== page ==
Lam vs the University of British Columbia 2013BCSC 2094, involved a class-action suit brought by hundreds of sperm donors that had stored their sperm with the defendant University, and their sperm was damaged as a result of the sperm freezer malfunctioning.
At issue was whether the complicated contract signed by each donor prevented that donor from bringing court action against the University due to an exclusion clause of liability.
The court underwent a very detailed analysis and concluded that the sperm was property, and that it was analogous to goods being stored in a warehouse, and the law has been clear for many years that the warehouseman cannot escape liability by inserting such a clause in the contract.
Each sperm donor is seeking damages of between 20 and $100,000 each.
The court examined similar cases from various jurisdictions around the world and stated in part:
35. “The question as to whether sperm is property has been considered by a number of courts. In Yearworth, the Court of Appeal (Civil Division) considered a case with some similarity to the present action. The claimants were cancer patients who, before undergoing chemotherapy, provided sperm samples to the defendant hospital. The sperm were frozen and stored in liquid nitrogen but the samples thawed when the liquid nitrogen levels fell too low. The court rejected the hospital’s argument that the common law does not recognize a substance generated by the body as capable of being owned. It concluded the claimants owned the sperm and stated at para. 45:
In this jurisdiction developments in medical science now require a reanalysis of the common law’s treatment of and approach to the issue of ownership of parts or products of a living human body, whether for present purposes (viz. an action in negligence) or otherwise.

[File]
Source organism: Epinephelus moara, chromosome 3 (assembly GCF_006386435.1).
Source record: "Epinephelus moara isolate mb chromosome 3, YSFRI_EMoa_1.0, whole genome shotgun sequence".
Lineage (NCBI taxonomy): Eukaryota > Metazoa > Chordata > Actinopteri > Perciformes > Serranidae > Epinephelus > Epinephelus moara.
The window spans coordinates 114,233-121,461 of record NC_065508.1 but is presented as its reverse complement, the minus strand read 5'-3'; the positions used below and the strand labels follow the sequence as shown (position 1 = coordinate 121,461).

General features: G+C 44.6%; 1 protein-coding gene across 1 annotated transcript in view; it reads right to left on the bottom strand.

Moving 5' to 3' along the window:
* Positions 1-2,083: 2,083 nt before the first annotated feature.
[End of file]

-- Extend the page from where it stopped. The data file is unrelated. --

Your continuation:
In Yearworth, the court also concluded there was a gratuitous bailment of the sperm by the claimants, and that the hospital was liable to the claimants under the law of bailment.
 In Bazley, the Supreme Court of Queensland was asked to determine whether sperm stored by a hospital was property. The sperm was placed in storage when Mr. Bazley was diagnosed with cancer. After his death his wife sought an order preserving the sperm so that she could use it. The hospital took the position under national ethical guidelines that it was required to destroy the sperm as Mr. Bazely had not completed an instruction form transferring the right to use the sperm to his wife. Ms. Bazely argued that the sperm was property which was part of Mr. Bazley’s estate and that it passed to her under his will.
 After reviewing the relevant common law authority, including Yearworth and Palmer on Bailment, 3rd ed. (2009), the court concluded at para. 33:
The conclusion, both in law and in common sense, must be that the straws of sperm currently stored with the respondent are property, the ownership of which vested in the deceased while alive and in his personal representatives after his death. The relationship between the respondent and the deceased was one of bailor and bailee for reward because, so long as the fee was paid, and the contact maintained, the respondent agreed to store the straws.
 Two Canadian cases have considered whether sperm or frozen embryos are property. In C.C. v. A.W., 2005 ABQB 290, the court considered whether the respondent who had gifted sperm to the claimant for her to use for the conception of children could prevent her use of the embryos. The court found the respondent’s gift was unqualified and concluded at para. 21 that the fertilized embryos were the claimant’s property: